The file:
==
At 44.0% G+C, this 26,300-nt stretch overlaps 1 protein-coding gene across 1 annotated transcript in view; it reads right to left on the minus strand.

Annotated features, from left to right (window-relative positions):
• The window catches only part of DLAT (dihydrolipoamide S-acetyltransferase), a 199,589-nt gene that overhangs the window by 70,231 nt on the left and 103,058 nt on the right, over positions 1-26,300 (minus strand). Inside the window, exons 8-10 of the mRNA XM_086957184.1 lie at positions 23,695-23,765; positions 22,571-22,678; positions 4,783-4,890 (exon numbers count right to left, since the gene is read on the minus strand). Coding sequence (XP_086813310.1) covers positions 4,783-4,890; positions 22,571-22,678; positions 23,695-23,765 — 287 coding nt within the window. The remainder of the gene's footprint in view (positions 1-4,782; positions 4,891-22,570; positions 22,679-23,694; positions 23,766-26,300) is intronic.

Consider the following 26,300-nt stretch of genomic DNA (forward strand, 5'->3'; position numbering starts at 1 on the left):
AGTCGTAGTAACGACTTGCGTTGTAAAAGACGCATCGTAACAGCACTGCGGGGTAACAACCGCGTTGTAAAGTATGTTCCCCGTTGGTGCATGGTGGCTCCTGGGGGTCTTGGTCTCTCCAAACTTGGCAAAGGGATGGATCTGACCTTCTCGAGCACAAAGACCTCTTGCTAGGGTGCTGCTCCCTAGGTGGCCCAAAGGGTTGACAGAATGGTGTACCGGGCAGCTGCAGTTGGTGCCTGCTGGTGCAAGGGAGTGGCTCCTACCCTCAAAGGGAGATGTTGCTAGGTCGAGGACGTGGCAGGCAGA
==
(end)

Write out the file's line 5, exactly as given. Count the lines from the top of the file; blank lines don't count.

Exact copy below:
AGTCGTAGTAACGACTTGCGTTGTAAAAGACGCATCGTAACAGCACTGCGGGGTAACAACCGCGTTGTAAAGTATGTTCCCCGTTGGTGCATGGTGGCTCCTGGGGGTCTTGGTCTCTCCAAACTTGGCAAAGGGATGGATCTGACCTTCTCGAGCACAAAGACCTCTTGCTAGGGTGCTGCTCCCTAGGTGGCCCAAAGGGTTGACAGAATGGTGTACCGGGCAGCTGCAGTTGGTGCCTGCTGGTGCAAGGGAGTGGCTCCTACCCTCAAAGGGAGATGTTGCTAGGTCGAGGACGTGGCAGGCAGA